The Florida Gators and Florida State Seminoles are each 18 innings away from punching a ticket to Omaha and a spot in the College World Series. Some may grumble about the lack of creativity on the part of the NCAA Selection Committee, but it doesn’t get much better than this on Super Regional weekend.
“I mean, we don’t like them, they don’t like us. It’s a big rivalry,” outfielder Buddy Reed said. “We expect the best out of the them and they’re going to get the best from us.”
The Gators and Noles both come into the series after sweeping their respective Regionals. Florida used great starts from Logan Shore and Alex Faedo, plus a boot to the offense with Pete Alonso’s return to the lineup. Florida State swept the Tallahassee Regional, out scoring opponents 43-14. The Noles have hit their stride since the postseason began, scoring 10.5 runs per game with a 6-1 overall record.
The Gators and Noles are no strangers on the diamond. This is the third time Florida State and Florida have squared off in a Super Regional, Florida swept in 2005 and 2015. The two teams off three times this season as well. Florida won all three contests, outscoring FSU 17-4.
“The University of Florida has been ranked No. 1 in the country, I’d say 75 percent of the year,” FSU manager Mike Martin told reporters following Florida State’s Regional. “We know that we have a strong challenge. It’s one that we know we have to play an awful lot better than we have played down there in the past.”
The past that Martin is referring to is Florida’s current five game winning streak over the Noles. The Gators are winners in 10 of the last 12 meetings between the two teams as well. Reed believes that streak will bring the Noles into Gainesville with a chip on their shoulder, while Kevin O’Sullivan was quick to point out how little the three regular season meetings actually mean this weekend.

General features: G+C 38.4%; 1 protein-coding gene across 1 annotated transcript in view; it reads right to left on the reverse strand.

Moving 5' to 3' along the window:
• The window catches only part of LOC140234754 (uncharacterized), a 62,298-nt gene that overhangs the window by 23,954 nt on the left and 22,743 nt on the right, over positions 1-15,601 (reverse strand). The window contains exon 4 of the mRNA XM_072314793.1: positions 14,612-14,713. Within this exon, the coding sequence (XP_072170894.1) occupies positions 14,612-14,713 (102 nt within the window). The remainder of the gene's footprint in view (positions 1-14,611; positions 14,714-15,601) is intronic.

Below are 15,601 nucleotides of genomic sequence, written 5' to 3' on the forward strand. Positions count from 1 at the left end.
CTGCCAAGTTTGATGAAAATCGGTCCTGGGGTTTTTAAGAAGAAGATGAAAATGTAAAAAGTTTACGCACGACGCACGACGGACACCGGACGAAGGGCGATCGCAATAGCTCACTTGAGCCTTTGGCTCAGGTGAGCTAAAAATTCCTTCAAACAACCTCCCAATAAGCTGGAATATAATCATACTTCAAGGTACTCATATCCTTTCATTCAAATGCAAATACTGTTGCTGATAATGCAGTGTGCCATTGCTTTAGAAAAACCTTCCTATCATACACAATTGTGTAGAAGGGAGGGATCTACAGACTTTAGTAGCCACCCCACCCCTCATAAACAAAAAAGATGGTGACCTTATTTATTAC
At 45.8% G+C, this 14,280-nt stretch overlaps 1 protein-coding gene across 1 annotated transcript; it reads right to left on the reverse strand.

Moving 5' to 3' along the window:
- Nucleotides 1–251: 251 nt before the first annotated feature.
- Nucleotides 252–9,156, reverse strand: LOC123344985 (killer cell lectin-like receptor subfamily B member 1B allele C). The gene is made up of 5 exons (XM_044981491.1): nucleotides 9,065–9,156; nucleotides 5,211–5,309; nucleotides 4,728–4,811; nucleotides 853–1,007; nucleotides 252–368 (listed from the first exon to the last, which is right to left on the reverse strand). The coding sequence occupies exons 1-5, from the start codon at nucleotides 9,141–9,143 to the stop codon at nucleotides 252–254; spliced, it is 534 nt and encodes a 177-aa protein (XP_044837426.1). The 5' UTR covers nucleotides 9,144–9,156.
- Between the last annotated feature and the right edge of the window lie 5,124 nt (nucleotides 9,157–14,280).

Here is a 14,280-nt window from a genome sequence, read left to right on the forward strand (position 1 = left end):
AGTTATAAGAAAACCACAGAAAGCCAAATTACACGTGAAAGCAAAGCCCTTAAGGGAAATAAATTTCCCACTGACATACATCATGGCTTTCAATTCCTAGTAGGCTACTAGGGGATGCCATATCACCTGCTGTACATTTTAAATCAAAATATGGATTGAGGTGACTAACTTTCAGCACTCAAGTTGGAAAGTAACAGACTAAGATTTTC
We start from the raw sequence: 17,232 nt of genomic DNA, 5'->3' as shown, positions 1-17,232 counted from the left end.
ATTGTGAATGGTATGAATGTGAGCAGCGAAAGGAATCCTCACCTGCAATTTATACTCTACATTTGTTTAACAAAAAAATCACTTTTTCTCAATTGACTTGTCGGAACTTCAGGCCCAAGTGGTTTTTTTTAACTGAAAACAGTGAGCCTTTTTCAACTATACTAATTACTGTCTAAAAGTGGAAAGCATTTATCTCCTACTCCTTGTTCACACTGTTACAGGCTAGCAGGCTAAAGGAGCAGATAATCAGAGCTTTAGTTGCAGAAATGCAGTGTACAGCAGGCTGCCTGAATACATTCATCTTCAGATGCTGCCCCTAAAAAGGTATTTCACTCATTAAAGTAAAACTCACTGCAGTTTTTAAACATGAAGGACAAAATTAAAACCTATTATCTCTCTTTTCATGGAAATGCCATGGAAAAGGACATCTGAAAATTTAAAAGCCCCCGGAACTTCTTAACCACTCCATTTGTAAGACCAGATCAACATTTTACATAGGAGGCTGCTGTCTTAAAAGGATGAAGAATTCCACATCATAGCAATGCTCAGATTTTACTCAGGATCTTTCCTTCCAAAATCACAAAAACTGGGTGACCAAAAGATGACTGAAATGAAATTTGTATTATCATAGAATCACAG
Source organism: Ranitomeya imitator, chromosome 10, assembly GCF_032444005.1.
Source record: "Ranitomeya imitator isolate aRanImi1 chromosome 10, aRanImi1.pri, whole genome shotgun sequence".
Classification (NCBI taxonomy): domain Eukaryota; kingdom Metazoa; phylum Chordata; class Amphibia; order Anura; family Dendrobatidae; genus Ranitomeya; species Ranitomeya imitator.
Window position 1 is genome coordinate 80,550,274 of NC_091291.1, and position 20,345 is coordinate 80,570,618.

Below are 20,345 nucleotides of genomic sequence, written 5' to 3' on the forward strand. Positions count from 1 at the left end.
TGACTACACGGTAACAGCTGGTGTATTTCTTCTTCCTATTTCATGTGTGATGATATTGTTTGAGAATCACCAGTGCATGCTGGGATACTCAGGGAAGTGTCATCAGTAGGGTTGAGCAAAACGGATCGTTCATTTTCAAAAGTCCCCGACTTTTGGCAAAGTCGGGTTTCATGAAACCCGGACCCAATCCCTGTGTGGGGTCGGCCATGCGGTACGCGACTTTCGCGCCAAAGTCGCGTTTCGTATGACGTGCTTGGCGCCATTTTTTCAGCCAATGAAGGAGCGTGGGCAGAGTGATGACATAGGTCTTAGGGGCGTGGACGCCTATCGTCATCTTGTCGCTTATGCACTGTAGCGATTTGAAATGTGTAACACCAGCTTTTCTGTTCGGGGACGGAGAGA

“I don’t care that we won three games, midweek games,” he said Wednesday. “It doesn’t mean anything this weekend.”
Florida’s pitching staff has been the focal point the entire season. Florida’s 3.02 ERA is best in the SEC and ninth best in the entire country. Florida’s 4.11 strikeout-to-walk ration is tops in the SEC and second best in the country and the Gators lead the nation with 617 strikeouts as a staff. Major League Baseball took notice, selecting A.J. Puk (6th overall to the Oakland A’s), Dane Dunning (29th overall, Washington Nationals) and Logan Shore (47th overall Oakland A’s) on the first night of the Rule 5 Amateur Draft. The Gators have the arms to compete with any team in the country, but the offense is rounding into form at the right time.
The one component that hasn’t lived up to expectations is sophomore JJ Schwarz, who has a triple slash of .292/.404/.451 this season. Good numbers, just not the type of numbers he put up during his freshman campaign when he was named the Louisville Slugger Co-Freshman of the Year, NCBWA Freshman Hitter of the Year, a First Team Freshman All-American by multiple publications and the SEC Tournament MVP.
“You look up on the scoreboard and see his numbers, they’re pretty good,” O’Sullivan said of Schwarz. “I don’t have to keep reminding him and myself that it’s not what he did his first year, but it’s still pretty darn good. He’s having a really good season.”
Schwarz has shown his own frustrating at times this season, especially last weekend when he hit just 2-12 (.167) last weekend in Regional play with five strikeouts.
But the Super Regional opponent could get the sophomore slugger rolling. Schwarz has faced the Noles eight times in his career and he’s given Mike Martin’s ball club fits. Schwarz is 15-33 (.455) with 11 runs, 14 RBI; three walks and has slugged six home runs. In last season’s Super Regional he went 5-7 (.714) with six runs scored, five RBI, two walks and three dingers.
The two teams will meet Saturday in front of a sold out crowd at McKethan Stadium at 6 pm and again on Sunday in front of another capacity crowd. A third game, if necessary would be played on Monday.
18 innings stand between two bitter rivals and a trip to college baseball’s promised land.
“It’s a rivalry, the stakes are always high,” closer Shaun Anderson said. “It’s always good to ruin their season, end their season and keep ours going. To do that again this year as we did last year would be kind of cool.”